‘Myrna on Main Street’ web series aims to increase engagement in local businesses
The series helps independent Tenleytown businesses struggling from the pandemic
From the Newsstands: This story appeared in The Eagle's April 2023 print edition. You can find the digital version here.
When a local music shop needed to create a video describing their business for a grant program, they tapped Tenleytown resident and owner of Middle C Music Myrna Sislen to narrate it.
According to Sislen, presenting the video felt very comfortable, especially the humorous aspects. After filming the video, Sislen decided to look at other submissions for the program.
“I looked at a local one, a cheese shop on Capitol Hill,” Sislen said. “The owner of the cheese shop never showed you a piece of cheese. And I thought this is really quite something, where's the cheese in this cheese shop?”
Seeing the cheese shop’s video after helping to create a different one gave Sislen the idea for the “Myrna on Main Street” video series. With the goal of helping out independent Tenleytown businesses that may be struggling after the pandemic, Sislen creates humorous and informative videos business owners can use on their own social media platforms.
The “Myrna on Main Street” video series is a part of Tenleytown Main Street, a nonprofit organization that works with local residents and businesses to create a “business district that is a thriving, walkable, and friendly neighborhood center,” according to its website.
According to Kyle Todd, the executive director of Tenleytown Main Street, the organization works directly with owners to provide “business health checks.” Checks may include cosmetic improvements, additional hiring or giving businesses need-based grants from the program.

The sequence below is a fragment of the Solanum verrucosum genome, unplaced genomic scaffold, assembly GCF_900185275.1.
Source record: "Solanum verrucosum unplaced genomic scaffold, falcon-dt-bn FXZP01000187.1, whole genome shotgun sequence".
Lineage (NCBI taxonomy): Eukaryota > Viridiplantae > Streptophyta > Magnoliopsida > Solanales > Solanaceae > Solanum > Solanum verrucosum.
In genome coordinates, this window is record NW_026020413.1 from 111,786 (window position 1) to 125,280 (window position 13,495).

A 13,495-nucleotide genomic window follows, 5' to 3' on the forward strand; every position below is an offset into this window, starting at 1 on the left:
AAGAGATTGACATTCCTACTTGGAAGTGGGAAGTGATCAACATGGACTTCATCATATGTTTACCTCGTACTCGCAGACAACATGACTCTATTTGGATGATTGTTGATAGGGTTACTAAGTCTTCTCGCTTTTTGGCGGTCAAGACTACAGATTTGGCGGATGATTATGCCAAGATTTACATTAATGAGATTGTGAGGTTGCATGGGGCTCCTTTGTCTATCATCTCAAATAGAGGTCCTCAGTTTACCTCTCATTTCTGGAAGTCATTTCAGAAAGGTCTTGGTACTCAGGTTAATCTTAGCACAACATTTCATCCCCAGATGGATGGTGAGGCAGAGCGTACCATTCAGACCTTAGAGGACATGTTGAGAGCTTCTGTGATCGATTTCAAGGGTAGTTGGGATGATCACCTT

Since the creation of the “Myrna on Main Street” video series, Sislen has created a variety of different videos, including wearing flippers and a divers mask to promote a diving shop, making pizza for a pizza restaurant or doing yoga against a wall for a yoga studio.
“The good part of this is, I am old,” Sislen said. “So I will do basically anything. If I get embarrassed, I don't care, it's all something that will work for the business.”
After filming each video, Sislen sends a flash drive of the video that the business can use in their own promotion at no cost.
Todd said currently, D.C. businesses are in what is known as the “recovery mode” after the coronavirus lockdowns.
“Businesses are still hurting,” Todd said. “Our goal right now is to not only do corridor-wide promotional events to get visitors into the neighborhoods, but to work with businesses for some very targeted promotional activities, just for those businesses.”
One promotional event that Tenleytown Main Street has introduced for the spring semester is Tenleytown Tuesdays, where businesses give discounts to anyone with an educational ID, including AU staff, faculty and students.
According to Sislen, people have come up to her on the street and recognized her from the video series.
“People ... say that they’ve seen them, that they love the episode, ... lots of people have gone, ‘Well, wait a minute, American Valet, I didn't know that you could get your shoes fixed there,’” Sislen said. “... So it’s the awareness, and people are watching them. And hopefully, it’s helping the businesses. How the business uses it, on their own, is really up to them. And hopefully they are using it.”